The Bolivia Reader: History, Culture, Politics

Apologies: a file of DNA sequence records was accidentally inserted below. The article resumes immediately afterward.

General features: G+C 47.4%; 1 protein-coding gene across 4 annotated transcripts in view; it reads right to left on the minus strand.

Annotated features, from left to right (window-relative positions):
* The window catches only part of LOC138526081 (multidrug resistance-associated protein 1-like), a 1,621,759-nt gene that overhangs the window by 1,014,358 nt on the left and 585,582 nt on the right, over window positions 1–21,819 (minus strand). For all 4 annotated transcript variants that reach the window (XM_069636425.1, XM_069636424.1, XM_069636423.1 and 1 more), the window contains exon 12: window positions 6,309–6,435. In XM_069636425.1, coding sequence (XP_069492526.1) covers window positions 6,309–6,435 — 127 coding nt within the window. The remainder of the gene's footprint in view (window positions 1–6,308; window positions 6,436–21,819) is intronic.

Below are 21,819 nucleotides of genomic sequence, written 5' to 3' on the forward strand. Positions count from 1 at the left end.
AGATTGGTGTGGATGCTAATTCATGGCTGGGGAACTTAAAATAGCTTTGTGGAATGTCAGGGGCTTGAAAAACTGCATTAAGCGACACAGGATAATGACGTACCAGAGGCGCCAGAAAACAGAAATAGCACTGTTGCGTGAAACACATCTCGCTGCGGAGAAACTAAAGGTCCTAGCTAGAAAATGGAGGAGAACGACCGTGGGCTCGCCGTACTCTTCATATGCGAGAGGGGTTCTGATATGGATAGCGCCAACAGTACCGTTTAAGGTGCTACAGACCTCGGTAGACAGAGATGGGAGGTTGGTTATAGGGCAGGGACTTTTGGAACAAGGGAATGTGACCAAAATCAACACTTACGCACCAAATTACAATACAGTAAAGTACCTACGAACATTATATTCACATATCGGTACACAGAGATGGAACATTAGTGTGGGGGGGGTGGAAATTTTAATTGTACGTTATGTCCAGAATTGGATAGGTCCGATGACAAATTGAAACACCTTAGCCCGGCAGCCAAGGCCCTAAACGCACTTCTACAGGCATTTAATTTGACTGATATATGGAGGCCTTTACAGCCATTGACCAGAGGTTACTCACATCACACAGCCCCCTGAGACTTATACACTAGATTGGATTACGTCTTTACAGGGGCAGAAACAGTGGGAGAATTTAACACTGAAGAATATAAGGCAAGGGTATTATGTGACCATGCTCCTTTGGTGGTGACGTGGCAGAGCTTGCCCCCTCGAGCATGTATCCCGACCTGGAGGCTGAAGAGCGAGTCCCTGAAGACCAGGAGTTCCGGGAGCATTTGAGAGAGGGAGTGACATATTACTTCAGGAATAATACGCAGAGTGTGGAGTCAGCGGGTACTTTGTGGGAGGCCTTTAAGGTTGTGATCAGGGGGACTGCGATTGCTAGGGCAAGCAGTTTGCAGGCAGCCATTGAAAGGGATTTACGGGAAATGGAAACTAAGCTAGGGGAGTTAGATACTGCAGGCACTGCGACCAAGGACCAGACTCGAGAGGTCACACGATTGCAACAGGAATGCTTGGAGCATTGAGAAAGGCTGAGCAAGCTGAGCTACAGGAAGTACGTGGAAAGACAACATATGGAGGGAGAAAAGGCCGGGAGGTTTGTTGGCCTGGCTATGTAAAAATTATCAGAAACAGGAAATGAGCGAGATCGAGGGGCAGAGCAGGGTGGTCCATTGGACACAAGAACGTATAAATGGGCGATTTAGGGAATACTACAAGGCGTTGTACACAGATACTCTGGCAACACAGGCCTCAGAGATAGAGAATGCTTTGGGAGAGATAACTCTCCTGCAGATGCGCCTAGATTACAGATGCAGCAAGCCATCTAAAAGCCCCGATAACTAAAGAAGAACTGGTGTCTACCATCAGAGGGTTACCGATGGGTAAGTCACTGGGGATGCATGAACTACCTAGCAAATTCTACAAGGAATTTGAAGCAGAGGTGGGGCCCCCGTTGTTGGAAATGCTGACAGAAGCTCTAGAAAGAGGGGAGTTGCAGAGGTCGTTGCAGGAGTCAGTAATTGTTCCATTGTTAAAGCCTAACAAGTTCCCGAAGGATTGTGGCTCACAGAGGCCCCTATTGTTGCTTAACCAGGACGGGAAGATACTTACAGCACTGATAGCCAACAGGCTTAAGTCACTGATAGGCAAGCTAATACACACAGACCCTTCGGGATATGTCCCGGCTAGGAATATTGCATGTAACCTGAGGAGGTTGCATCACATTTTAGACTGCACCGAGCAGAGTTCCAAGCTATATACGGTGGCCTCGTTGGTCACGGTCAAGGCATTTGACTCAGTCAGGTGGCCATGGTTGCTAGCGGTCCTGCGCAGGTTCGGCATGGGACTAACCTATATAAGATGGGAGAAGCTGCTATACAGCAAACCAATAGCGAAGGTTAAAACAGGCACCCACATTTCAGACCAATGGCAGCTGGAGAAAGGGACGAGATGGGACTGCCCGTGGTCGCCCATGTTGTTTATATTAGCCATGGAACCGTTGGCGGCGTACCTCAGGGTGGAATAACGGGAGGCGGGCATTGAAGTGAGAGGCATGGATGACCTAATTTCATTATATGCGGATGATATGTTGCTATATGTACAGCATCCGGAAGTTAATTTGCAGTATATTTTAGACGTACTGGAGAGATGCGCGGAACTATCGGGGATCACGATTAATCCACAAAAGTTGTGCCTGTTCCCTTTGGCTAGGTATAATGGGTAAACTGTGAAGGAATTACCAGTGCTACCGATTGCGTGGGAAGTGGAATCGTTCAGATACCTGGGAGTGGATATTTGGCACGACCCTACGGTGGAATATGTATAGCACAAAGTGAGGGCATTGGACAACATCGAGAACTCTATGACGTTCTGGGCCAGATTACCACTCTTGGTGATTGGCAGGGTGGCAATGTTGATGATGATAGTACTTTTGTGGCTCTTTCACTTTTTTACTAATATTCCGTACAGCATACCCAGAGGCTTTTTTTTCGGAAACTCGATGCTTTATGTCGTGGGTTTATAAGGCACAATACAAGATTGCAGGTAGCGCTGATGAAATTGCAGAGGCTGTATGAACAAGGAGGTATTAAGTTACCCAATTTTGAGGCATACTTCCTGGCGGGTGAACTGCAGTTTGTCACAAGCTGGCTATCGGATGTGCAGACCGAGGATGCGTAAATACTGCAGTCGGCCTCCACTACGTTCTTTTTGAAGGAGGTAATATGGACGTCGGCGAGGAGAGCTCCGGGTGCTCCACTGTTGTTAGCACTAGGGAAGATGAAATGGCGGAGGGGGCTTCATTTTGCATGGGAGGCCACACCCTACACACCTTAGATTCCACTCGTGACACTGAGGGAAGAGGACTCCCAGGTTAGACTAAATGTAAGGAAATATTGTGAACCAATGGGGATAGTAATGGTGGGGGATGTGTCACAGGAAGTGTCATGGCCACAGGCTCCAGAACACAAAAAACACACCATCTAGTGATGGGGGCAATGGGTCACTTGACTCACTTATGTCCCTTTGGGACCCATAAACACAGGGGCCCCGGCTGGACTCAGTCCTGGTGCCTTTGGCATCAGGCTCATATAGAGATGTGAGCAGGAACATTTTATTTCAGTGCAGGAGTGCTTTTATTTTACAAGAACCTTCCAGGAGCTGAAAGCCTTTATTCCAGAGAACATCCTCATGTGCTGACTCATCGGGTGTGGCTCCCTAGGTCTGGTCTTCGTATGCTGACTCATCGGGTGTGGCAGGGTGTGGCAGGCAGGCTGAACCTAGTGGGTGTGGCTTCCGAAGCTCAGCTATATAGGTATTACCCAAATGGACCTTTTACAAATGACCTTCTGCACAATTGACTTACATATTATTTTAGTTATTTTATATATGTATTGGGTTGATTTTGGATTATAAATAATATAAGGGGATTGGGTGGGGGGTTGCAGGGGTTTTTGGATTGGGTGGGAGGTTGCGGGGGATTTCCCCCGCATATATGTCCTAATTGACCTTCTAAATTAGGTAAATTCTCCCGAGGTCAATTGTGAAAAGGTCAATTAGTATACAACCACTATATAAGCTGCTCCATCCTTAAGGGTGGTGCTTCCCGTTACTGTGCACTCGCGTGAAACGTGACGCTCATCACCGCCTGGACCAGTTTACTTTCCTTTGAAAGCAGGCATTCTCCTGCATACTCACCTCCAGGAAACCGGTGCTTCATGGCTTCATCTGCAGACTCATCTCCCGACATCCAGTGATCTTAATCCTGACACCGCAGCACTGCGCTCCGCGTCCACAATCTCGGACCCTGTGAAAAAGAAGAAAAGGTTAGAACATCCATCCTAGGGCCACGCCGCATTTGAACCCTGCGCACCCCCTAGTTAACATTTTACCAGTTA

Regionalist demands from Santa Cruz were a recurrent feature of political life in the early twentieth century, and they met with a cool reception from the central government. When they escalated to open protest, as with the student movement in the early 1920s, they met with harsh reprisals. In the following speech from 1939, the cruceño Rafael Chávez Ortiz offers a lucid analysis of the Eastern Problem, not from the standpoint of regional elites or advocates of separatism but from a leftist and nationalist position. Chávez Ortiz was at the time a Trotskyist and a colleague of Tristán Marof, and he later joined the Revolutionary Nationalist Movement (mnr), before his death in 1947. He argued that regional conflicts were not a cultural or racial problem, and that the complementary integration of east and west would overcome the historically skewed economic development in the country. The unbalanced western orientation of the country, he held, resulted from the influence of foreign imperialism and the highland mining interests with their narrowly external outlook.